WEST ALEXANDRIA — Twin Valley South School District board members and administrators prepared for the first day of the 2020-21 school year, and debated controversial remote learning options, during their regular monthly meeting Monday, Aug. 24.
“We think we’re ready for tomorrow,” Director of Transportation and Facilities Jeff Tully told the assembled board members. Among other COVID-19 safety measures, according to Tully, every classroom in the building has been equipped with a gallon of hand sanitizer.
Dispensers have also been installed on buses so that students can sanitize as they board, and stickers have been placed on floors throughout the school building to help students social distance. Hand sanitizer has been in short supply over the last several months, according to Tully, with orders placed back in March just beginning to be filled.
K-6 principal Patti Holly, meanwhile, said that efforts are underway to allow students to safely participate in recess without coming in contact with playground equipment and other high-touch surfaces.
“It may not be the same recess on the jungle gym,” Holly said. “But we’ll be putting them in groups so they can play. They’ll be playing games they probably haven’t played in years.”
Remote Learning Option
About 66 K-5 students, 12 sixth graders, and 37 junior high and high school students had opted for the school’s online option, known as Panther Academy, by the start of school Tuesday, according to 7-12 principal Derek Flatter.
“That number is not exact at this moment,” Flatter said. “We continue to receive communication.”
Remote learning will be administered through an online platform called Edmentum, according to Superintendent Scott Cottingim, with students attending in-person classes doing so according to a “hybrid plan.” Students with last names beginning with A-K will attend on Tuesday and Wednesday, Cottingim said, while those starting with L-Z will be in class on Thursday and Friday.
Cottingim praised his faculty and staff for helping bring this hybrid plan together.
“This is outside of a lot of folks’ comfort zone, but they’ve embraced it,” Cottingim said. “I think we’re going to be in a really good place when we start.”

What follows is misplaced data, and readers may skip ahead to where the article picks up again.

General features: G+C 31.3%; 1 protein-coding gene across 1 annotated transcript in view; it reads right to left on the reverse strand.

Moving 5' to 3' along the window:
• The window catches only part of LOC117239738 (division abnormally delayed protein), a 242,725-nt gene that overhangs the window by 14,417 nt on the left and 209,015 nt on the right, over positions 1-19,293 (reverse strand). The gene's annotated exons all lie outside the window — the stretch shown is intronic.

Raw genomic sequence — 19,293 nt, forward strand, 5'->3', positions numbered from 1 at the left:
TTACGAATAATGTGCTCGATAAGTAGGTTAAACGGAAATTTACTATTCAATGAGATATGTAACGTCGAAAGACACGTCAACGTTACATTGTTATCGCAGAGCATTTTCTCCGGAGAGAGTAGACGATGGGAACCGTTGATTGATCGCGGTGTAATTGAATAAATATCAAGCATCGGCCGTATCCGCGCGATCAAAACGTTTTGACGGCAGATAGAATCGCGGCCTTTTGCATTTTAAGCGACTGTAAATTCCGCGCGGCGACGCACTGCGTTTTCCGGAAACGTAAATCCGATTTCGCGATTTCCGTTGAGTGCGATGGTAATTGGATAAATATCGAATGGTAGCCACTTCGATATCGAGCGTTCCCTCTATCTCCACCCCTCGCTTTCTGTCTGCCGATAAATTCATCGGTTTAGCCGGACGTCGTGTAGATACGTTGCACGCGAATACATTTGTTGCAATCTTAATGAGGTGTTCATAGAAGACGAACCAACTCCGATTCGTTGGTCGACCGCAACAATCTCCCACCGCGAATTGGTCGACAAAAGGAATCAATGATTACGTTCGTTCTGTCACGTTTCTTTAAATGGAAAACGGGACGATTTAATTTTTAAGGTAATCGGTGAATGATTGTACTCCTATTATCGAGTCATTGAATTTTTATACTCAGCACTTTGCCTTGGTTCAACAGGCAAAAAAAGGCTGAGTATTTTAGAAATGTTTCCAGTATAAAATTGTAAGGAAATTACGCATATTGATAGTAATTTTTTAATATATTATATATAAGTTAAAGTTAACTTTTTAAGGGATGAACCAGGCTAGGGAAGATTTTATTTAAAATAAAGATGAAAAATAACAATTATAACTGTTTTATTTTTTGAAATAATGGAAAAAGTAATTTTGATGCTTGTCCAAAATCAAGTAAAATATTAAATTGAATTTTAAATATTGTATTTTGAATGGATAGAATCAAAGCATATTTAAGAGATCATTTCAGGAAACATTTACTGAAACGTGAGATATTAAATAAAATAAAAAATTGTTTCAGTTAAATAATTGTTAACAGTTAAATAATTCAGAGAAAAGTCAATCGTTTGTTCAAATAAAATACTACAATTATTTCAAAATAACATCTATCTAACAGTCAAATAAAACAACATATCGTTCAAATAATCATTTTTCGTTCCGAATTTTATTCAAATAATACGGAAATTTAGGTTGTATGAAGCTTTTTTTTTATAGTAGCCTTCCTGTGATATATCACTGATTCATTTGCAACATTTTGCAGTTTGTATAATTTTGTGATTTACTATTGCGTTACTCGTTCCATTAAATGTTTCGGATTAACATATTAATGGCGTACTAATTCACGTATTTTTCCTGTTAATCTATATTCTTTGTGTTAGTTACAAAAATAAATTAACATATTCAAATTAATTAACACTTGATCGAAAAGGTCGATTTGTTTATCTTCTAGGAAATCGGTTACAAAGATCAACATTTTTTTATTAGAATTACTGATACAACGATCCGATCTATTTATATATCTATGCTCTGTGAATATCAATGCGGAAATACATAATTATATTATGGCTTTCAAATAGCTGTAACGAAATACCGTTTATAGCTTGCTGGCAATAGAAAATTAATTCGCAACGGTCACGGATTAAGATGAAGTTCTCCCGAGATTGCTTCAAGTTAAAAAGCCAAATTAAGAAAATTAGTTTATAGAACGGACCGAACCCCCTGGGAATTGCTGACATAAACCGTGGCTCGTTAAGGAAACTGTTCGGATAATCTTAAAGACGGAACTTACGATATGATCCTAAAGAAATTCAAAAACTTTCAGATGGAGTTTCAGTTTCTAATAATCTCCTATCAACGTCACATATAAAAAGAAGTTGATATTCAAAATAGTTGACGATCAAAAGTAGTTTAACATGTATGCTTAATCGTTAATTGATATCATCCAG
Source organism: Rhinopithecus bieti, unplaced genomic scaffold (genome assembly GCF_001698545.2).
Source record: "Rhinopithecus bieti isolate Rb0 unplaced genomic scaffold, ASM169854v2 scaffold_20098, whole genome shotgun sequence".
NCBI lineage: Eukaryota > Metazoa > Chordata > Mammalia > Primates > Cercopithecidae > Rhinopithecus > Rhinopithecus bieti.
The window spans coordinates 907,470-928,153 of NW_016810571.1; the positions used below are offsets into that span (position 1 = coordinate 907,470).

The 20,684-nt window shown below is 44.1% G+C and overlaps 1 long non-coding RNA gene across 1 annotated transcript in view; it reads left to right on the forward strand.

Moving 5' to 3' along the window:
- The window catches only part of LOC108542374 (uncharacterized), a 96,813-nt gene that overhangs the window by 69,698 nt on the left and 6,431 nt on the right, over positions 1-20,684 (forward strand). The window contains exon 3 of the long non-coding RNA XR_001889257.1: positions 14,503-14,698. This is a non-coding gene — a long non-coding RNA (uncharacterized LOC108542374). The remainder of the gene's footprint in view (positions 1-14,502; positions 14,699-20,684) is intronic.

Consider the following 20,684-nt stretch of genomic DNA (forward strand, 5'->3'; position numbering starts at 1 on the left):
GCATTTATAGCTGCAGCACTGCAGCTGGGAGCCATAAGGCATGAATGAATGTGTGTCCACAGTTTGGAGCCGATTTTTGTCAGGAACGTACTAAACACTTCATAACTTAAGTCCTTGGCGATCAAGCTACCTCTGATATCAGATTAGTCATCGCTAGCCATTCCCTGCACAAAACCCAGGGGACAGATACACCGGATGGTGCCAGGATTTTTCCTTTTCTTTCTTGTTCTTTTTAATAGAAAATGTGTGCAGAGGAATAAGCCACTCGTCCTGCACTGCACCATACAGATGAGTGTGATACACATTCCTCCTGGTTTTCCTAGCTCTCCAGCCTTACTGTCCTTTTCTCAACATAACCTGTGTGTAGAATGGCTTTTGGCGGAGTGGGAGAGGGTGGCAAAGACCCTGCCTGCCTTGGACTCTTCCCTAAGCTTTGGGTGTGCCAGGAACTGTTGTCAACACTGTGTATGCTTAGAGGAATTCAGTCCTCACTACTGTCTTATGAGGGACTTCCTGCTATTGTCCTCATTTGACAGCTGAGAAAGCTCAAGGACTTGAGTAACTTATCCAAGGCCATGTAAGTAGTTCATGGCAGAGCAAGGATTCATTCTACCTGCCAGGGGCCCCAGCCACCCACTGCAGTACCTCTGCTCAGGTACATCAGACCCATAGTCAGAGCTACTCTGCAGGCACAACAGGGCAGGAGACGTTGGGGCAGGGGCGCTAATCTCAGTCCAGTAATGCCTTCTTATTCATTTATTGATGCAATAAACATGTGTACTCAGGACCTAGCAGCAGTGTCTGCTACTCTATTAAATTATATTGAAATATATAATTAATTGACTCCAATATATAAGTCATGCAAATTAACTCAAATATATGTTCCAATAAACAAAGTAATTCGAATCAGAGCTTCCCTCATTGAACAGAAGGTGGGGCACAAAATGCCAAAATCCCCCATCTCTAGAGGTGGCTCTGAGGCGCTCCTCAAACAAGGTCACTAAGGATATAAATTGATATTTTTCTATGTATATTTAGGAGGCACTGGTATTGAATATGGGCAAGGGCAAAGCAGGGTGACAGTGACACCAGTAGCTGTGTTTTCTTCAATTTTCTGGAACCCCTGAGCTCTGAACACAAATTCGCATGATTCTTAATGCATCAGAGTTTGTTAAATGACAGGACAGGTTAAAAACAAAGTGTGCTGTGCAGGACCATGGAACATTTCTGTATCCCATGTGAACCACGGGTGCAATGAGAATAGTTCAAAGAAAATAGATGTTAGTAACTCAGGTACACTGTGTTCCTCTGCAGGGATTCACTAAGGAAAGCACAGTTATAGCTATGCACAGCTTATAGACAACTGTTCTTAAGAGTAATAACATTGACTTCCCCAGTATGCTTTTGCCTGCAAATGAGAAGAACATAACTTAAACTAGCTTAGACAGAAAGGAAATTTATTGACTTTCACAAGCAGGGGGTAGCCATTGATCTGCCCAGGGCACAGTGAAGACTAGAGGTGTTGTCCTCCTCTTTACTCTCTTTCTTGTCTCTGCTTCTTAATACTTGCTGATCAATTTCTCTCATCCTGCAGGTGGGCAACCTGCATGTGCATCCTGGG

Cottingim said the choice to use Edmentum, rather than assigning TVS faculty to work with remote learning students, was made so that students attending class in person would not be neglected while teachers are trained in “blended learning.”
“We decided to let our teachers do what they do best, which is teaching here,” Cottingim said.
Board member Jason DeLong had concerns about the remote learning model, however, asking why TVS teachers couldn’t work with those students.
“Are we not set up for that?” DeLong asked. “I thought we were going to do it ourselves.”
Cottingim and board member Christine Bitner indicated there hadn’t been enough time to come up with a plan for TVS faculty to teach both in-person and remote students.
“We’ve never been in this boat before, and the boat’s full of holes,” Cottingim said. “We’re trying to come up with ways that we’re not sitting here next year with the same heartburn.”
“I think we owe it to the people in this community not to have just thrown something together,” Bitner said. “We’re not just going to pick a couple people and say, ‘Okay, now you’re an online teacher.’”
Board member Matt Lunsford challenged this reasoning, however, asking how the district could possibly be ready to teach the entire student body remotely in the event of another state-ordered shutdown.
“If we’re supposed to be able to do 600 if we have to, surely we can handle 103,” Lunsford said.
Cottingim also stressed that the district would lose $355,000 in funding if the remote learning students chose to withdraw. The contract with Edmentum will cost $225,000, meaning that even factoring in that expenditure the district will come out ahead.
Council ultimately voted 4 to 1 to approve the remote learning plan, with Lunsford voting no.
Reach Anthony Baker at 937-683-4057 or on Facebook or Instagram @mproperenglish